MODELING: Finishing My Type-30 Tank Car

This construction project got underway when Norm Buckhart decided to create the Clinton decal set.  A discussion between Norm and Jimmy Booth result in a joint project in which I did a fair amount of the heavy lifting.  How did that happen?  Oh well, we will have a unique tank car model.

I decided to try out a new paint made by Mission Model  It is acrylic paint with an urethane additive to improve durability.  I chose MMP-105 which is called Worn Black Gray Tires.   I s a decent color for viewing the model on a layout.  I am still learning how to work with it.

I decided to decal the frame while the tank was separated.   It does make it easier to avoid breaking details during the decal work.

The Protocraft decals provide all of the lettering to completely detail the frame.

This picture shows the frame lettering installed and tank mounted on the frame.  I started decaling the tank with the herald.

Here is a shot of the lettering complete.  I still need to airbrush a flat finish and add a bit of weathering.  It has been a interesting project that was made possible with help from Norm, Jimmy Booth and Frank Hodina (Resin Car Works).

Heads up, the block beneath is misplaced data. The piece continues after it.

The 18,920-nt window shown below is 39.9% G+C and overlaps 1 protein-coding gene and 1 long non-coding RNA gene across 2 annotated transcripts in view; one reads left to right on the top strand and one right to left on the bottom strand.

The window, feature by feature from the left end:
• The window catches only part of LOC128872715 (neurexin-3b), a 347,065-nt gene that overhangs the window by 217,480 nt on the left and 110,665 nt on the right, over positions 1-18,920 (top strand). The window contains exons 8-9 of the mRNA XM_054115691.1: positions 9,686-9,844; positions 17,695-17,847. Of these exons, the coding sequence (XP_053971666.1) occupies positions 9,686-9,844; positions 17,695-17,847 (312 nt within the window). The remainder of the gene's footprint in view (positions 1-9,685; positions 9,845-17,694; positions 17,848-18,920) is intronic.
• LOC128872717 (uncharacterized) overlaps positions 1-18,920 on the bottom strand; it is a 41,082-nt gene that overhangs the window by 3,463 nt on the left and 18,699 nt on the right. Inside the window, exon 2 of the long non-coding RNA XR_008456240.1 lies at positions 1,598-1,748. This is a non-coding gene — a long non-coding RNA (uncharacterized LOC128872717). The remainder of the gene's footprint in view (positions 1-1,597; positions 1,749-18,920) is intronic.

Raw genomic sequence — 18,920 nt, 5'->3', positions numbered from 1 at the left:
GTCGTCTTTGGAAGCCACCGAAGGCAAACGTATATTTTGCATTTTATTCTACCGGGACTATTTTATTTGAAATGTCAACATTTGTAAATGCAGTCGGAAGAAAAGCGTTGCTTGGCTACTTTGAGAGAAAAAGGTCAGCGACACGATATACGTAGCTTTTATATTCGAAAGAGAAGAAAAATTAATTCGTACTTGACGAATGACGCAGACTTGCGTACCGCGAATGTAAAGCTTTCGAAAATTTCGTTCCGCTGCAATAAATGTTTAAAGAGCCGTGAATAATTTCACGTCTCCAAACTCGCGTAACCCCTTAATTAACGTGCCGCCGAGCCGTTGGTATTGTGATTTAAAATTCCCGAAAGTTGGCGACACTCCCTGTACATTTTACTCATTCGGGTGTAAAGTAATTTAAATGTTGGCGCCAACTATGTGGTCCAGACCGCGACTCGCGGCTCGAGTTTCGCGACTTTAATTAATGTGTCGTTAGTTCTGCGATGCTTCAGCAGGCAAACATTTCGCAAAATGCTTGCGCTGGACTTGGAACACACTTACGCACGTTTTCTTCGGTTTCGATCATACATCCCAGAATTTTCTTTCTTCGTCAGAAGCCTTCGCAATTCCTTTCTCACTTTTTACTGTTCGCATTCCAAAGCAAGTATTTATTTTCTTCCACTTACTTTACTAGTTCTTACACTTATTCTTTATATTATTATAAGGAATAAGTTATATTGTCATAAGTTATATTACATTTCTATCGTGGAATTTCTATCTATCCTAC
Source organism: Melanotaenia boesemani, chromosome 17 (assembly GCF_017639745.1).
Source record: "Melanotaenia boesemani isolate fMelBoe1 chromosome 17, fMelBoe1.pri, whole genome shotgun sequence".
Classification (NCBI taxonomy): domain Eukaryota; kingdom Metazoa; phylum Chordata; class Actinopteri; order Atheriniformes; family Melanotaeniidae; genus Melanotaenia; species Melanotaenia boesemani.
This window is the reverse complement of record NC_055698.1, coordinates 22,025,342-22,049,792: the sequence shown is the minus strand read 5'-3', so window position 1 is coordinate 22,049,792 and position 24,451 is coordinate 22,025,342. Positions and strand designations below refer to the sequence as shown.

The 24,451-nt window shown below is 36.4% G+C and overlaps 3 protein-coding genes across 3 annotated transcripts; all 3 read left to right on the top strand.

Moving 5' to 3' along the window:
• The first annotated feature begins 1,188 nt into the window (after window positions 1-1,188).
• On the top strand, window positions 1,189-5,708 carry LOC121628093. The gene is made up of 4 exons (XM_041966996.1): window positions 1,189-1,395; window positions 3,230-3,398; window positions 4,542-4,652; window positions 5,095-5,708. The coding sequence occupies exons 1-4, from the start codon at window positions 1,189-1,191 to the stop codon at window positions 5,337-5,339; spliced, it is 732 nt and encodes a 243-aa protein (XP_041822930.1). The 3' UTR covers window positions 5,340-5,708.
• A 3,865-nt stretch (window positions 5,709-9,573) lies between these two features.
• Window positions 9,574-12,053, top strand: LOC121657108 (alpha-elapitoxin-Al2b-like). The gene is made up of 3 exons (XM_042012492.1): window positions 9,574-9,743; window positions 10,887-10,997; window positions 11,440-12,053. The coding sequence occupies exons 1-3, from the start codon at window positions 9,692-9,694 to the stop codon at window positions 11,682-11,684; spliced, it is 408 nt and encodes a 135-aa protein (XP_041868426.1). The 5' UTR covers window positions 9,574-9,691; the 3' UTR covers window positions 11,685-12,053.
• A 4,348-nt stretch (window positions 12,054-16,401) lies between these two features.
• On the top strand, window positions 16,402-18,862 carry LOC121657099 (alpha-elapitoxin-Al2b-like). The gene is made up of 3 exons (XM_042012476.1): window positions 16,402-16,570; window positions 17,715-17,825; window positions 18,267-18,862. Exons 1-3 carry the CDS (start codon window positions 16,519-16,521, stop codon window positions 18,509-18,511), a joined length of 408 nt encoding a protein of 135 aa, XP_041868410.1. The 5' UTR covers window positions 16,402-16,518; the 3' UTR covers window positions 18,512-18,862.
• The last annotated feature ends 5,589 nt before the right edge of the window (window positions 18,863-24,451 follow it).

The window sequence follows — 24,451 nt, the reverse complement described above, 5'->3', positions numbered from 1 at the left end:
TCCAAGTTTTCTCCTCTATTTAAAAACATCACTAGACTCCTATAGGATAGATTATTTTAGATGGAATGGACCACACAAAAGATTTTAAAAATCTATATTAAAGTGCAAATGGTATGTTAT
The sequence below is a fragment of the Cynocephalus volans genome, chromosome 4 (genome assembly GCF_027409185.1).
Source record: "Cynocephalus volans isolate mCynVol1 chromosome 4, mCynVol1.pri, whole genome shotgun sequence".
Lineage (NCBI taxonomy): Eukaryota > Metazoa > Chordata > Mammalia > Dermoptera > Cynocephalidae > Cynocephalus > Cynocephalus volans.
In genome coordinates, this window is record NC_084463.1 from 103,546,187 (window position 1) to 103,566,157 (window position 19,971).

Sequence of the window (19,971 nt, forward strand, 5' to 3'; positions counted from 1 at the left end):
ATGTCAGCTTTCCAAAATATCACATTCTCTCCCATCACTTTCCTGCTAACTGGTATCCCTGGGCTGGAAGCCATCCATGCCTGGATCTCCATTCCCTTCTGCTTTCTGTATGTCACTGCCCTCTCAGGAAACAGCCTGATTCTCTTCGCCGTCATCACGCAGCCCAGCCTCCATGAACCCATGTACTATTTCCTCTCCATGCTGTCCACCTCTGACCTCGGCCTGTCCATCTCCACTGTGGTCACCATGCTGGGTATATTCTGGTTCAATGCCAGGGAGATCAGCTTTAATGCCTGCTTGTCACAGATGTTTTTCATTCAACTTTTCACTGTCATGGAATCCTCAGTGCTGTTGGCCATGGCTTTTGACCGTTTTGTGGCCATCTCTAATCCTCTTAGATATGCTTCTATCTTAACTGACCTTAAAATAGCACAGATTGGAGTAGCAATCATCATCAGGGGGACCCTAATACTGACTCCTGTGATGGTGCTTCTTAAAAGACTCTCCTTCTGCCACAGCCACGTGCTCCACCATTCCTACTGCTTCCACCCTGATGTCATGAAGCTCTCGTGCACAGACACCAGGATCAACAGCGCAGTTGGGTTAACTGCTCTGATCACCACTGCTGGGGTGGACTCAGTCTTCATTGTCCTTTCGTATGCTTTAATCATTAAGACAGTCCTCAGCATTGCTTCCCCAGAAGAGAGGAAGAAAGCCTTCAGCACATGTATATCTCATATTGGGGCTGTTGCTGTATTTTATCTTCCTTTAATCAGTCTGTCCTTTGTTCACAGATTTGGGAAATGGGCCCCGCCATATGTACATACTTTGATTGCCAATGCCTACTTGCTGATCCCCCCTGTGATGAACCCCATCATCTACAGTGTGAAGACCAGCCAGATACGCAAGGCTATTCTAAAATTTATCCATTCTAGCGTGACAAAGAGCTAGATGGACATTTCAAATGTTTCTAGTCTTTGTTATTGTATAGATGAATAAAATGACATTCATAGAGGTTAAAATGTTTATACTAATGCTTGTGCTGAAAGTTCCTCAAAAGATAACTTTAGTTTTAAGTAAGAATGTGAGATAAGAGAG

Gene

 

MODELING: Build 1.5 Ton Chevy Truck

Mike George sent me pictures of his latest project.  It is a 1/48 Chevy truck that requires nearly no scratchbuilding.

The model is a very impressive looking truck that would fit in neary any layout.  You will need to to collect the following components to assemble this 1/48 vehicle:

Menards 1947 Chevy Panel Delivery.

Atlantis Models 1955 2 ton Chevy truck kit.  The kit has an issue with the front axle parts.  They will raise up the front end too high.  The axle locators need to modified to prevent the front end is raised too high.  You need to cut off the inside tang so the axle rests on the leaf springs directily.  

Gaso-Line GMC cab for Tamiya truck kit

The above parts are made in France by Gaso-Line.  They can be ordered from a French website or Wannamakers Hobbies in the US.  They are cast in resin.

So when put all the parts in the blender you end up with something that looks like this.

The edie cast from fenders required some work to increase the size of the wheel opening.  The from axle had to be shortened to bring the wheels inside the fender line.  The diecast front end piece retained the running boards.   The Atlantis chassis was fitted to the front end parts.

Side mirrors and a bumper were added.  The etched wipers were included in the cab kit.  You will have to cut a piece of window material which requires some patience.   Mike reused the kit flat bed and side fences.

The above picture I plucked from the web to illustrate how well Mike’s model captured the look.